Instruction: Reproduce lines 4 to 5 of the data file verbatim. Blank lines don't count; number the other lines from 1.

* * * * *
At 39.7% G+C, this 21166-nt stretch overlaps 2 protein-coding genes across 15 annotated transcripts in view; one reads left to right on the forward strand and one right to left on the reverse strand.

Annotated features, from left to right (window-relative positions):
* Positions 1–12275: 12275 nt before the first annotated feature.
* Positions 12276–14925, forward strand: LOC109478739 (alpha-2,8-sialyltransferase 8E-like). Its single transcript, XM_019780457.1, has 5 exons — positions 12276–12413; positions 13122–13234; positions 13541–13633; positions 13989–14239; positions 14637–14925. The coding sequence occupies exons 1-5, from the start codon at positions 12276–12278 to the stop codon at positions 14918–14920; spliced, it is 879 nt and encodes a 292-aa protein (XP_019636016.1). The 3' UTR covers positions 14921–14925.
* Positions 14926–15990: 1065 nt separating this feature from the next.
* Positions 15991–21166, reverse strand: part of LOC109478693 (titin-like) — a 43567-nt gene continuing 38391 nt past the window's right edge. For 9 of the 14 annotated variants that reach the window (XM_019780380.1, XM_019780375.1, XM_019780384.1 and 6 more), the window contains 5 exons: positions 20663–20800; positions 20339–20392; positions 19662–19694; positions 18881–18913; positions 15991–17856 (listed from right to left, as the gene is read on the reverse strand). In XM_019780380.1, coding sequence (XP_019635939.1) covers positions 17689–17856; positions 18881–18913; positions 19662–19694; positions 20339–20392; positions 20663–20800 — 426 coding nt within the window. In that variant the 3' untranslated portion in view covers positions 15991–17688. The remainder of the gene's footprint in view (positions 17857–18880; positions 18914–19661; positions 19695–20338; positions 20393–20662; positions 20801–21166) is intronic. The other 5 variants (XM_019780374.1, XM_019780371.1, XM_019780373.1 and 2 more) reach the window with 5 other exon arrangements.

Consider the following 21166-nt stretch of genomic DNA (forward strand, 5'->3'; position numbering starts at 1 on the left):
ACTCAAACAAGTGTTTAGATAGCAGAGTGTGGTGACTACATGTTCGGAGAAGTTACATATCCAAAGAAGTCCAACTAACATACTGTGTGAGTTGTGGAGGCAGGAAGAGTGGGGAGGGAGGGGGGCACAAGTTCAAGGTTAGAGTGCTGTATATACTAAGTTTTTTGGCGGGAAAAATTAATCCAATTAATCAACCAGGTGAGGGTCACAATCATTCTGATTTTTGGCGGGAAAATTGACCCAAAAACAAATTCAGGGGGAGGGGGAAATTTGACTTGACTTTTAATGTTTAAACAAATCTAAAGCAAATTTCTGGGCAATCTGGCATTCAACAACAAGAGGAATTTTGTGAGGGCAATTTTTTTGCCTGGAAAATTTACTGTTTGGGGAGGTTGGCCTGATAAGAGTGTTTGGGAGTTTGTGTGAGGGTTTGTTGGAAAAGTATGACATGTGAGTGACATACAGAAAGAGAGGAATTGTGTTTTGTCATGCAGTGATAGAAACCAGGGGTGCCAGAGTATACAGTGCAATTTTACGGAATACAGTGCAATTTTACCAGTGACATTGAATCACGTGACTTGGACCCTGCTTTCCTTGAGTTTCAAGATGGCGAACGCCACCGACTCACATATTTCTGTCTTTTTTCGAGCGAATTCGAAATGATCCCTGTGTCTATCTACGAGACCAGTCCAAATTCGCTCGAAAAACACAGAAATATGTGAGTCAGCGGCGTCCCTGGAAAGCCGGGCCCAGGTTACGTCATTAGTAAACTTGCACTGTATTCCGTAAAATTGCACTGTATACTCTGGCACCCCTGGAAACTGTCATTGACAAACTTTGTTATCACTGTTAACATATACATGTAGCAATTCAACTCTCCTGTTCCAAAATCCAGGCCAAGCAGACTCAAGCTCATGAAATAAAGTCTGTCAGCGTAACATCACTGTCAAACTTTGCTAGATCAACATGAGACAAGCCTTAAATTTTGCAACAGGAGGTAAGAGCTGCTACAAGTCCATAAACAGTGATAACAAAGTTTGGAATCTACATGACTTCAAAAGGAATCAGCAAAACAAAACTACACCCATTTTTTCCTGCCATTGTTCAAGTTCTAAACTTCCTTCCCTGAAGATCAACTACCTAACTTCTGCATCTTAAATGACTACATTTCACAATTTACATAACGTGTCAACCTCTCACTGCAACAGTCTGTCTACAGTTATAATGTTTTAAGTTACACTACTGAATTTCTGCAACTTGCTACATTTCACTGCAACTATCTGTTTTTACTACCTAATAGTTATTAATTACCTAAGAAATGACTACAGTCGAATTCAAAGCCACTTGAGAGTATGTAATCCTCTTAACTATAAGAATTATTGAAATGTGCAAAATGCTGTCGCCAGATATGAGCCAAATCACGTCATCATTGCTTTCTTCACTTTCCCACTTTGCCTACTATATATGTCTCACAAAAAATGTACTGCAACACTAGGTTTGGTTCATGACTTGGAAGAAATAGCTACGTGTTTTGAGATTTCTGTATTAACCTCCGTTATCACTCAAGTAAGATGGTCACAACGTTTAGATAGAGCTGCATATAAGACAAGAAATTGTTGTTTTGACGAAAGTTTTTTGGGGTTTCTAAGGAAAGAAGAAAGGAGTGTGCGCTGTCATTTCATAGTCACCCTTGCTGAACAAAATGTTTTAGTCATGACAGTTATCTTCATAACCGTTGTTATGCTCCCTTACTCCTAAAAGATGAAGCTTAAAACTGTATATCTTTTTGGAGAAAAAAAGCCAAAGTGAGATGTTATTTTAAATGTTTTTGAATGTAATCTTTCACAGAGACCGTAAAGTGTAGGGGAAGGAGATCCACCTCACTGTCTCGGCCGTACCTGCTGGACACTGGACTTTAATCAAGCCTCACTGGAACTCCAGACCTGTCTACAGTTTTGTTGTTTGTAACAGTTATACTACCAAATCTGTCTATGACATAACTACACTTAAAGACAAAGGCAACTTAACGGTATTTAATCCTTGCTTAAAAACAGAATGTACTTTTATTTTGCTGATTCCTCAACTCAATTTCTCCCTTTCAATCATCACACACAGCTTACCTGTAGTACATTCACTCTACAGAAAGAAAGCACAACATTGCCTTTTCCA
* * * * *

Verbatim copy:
* Positions 12276–14925, forward strand: LOC109478739 (alpha-2,8-sialyltransferase 8E-like). Its single transcript, XM_019780457.1, has 5 exons — positions 12276–12413; positions 13122–13234; positions 13541–13633; positions 13989–14239; positions 14637–14925. The coding sequence occupies exons 1-5, from the start codon at positions 12276–12278 to the stop codon at positions 14918–14920; spliced, it is 879 nt and encodes a 292-aa protein (XP_019636016.1). The 3' UTR covers positions 14921–14925.
* Positions 14926–15990: 1065 nt separating this feature from the next.